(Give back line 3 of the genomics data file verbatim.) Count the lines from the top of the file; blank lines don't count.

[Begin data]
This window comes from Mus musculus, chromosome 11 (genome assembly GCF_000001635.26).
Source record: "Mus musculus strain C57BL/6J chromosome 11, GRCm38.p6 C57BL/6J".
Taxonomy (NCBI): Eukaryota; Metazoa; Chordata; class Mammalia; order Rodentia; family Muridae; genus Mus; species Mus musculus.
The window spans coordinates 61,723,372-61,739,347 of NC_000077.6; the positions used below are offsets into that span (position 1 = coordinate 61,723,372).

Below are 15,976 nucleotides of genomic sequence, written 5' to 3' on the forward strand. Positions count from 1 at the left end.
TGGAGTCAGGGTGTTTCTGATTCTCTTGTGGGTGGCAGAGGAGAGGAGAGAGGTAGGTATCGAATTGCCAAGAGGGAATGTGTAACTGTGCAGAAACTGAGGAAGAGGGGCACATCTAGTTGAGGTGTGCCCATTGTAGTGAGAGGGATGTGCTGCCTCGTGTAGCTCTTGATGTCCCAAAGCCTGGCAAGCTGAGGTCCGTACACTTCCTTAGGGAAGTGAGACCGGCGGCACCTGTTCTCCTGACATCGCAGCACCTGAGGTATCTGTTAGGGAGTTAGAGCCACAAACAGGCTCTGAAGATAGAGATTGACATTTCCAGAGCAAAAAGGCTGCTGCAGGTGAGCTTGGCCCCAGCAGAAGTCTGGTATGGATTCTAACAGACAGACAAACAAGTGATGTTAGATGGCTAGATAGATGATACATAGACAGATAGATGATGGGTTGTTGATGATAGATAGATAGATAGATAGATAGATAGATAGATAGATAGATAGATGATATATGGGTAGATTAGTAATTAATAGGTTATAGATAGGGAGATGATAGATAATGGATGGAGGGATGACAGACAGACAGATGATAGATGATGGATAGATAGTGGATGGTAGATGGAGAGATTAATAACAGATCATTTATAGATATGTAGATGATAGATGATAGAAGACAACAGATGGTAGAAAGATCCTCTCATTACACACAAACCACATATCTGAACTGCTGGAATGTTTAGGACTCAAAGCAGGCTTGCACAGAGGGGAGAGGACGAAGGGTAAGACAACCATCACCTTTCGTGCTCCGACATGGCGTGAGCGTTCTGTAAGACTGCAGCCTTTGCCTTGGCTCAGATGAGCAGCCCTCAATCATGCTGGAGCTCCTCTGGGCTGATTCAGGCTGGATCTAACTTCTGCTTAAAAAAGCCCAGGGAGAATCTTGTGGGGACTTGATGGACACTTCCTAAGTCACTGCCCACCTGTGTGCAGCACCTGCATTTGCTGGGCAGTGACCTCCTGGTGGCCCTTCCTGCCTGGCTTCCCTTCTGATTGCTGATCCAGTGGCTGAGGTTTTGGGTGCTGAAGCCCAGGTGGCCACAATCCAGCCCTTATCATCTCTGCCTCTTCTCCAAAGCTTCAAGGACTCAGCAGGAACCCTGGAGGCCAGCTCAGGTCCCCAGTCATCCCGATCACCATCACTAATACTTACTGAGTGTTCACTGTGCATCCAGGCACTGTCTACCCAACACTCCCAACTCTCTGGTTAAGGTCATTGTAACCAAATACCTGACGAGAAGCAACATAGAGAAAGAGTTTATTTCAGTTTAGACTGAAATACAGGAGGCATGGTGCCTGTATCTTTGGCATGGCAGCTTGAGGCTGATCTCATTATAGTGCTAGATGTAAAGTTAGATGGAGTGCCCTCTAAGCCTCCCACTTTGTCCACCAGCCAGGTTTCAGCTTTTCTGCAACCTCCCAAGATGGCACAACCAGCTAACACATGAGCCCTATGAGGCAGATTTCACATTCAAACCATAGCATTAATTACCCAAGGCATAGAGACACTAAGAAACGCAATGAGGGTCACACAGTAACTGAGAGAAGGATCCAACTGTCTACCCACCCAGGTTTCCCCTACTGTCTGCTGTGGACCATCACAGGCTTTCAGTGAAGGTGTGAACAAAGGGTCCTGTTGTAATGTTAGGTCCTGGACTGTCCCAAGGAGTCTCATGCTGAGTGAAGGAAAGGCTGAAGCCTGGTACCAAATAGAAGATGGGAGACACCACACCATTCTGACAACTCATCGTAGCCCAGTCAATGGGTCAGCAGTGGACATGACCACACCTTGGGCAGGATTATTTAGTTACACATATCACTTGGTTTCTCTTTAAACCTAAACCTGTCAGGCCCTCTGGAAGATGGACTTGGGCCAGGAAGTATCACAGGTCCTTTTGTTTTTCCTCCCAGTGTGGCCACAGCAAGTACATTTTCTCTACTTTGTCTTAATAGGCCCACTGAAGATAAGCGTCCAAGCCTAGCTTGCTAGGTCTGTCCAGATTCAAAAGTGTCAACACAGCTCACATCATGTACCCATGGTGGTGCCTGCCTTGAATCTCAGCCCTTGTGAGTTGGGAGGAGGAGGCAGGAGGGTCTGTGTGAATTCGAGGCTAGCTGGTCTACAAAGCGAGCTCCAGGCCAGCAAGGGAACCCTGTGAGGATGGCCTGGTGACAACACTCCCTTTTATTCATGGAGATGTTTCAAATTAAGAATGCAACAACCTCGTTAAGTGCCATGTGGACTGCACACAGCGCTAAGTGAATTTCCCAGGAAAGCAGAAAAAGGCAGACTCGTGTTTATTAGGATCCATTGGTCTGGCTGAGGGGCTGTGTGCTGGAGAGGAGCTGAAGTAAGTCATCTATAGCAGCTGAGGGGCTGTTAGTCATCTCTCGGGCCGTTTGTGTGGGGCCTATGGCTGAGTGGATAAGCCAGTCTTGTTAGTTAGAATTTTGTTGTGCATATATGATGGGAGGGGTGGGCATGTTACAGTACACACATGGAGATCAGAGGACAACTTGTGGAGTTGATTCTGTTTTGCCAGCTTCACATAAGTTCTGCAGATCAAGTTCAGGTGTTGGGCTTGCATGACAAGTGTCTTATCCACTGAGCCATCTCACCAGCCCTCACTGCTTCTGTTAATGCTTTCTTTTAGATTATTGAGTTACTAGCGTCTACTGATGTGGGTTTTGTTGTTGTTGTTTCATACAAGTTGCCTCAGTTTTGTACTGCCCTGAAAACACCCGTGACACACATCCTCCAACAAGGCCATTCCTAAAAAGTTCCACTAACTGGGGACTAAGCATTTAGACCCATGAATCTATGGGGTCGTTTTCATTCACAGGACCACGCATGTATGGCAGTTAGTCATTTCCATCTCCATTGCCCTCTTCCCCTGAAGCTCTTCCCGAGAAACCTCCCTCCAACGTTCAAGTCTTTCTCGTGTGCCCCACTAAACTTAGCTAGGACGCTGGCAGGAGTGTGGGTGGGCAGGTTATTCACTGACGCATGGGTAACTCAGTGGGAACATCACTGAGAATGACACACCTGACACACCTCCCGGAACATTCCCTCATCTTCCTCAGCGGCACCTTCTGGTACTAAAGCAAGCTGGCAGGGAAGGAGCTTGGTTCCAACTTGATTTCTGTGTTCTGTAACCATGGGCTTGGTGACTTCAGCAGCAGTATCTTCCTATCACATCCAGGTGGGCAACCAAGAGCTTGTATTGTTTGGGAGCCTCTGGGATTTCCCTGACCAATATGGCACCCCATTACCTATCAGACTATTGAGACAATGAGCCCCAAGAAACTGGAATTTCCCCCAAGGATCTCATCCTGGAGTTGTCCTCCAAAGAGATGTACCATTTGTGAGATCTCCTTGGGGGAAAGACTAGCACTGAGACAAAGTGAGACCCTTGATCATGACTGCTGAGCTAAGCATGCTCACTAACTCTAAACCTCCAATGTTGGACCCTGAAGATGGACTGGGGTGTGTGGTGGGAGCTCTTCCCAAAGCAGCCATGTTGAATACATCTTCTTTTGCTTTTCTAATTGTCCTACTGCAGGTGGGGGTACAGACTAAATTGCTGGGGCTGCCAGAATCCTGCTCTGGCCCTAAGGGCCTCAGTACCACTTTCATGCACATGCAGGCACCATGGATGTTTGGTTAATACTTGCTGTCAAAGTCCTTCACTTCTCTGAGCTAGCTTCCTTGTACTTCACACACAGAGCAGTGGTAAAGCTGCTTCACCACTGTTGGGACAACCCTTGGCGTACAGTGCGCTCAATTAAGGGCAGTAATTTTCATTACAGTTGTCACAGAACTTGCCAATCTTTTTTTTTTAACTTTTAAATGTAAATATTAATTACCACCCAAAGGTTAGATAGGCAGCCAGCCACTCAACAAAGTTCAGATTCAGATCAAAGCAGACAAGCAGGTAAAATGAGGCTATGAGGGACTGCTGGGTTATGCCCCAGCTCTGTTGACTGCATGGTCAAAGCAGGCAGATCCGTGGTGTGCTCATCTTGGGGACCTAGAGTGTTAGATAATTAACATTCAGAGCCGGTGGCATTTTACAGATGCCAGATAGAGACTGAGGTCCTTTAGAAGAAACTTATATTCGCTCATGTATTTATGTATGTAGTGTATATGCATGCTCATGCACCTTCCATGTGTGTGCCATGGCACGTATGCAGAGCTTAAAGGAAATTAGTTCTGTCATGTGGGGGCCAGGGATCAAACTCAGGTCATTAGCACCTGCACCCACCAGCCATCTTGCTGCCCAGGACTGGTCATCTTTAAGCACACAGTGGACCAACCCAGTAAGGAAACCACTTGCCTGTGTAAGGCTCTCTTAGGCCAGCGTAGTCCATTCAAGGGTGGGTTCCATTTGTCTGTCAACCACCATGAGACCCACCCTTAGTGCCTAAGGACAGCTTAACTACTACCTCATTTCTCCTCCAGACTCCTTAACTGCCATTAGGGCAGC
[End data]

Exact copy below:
Taxonomy (NCBI): Eukaryota; Metazoa; Chordata; class Mammalia; order Rodentia; family Muridae; genus Mus; species Mus musculus.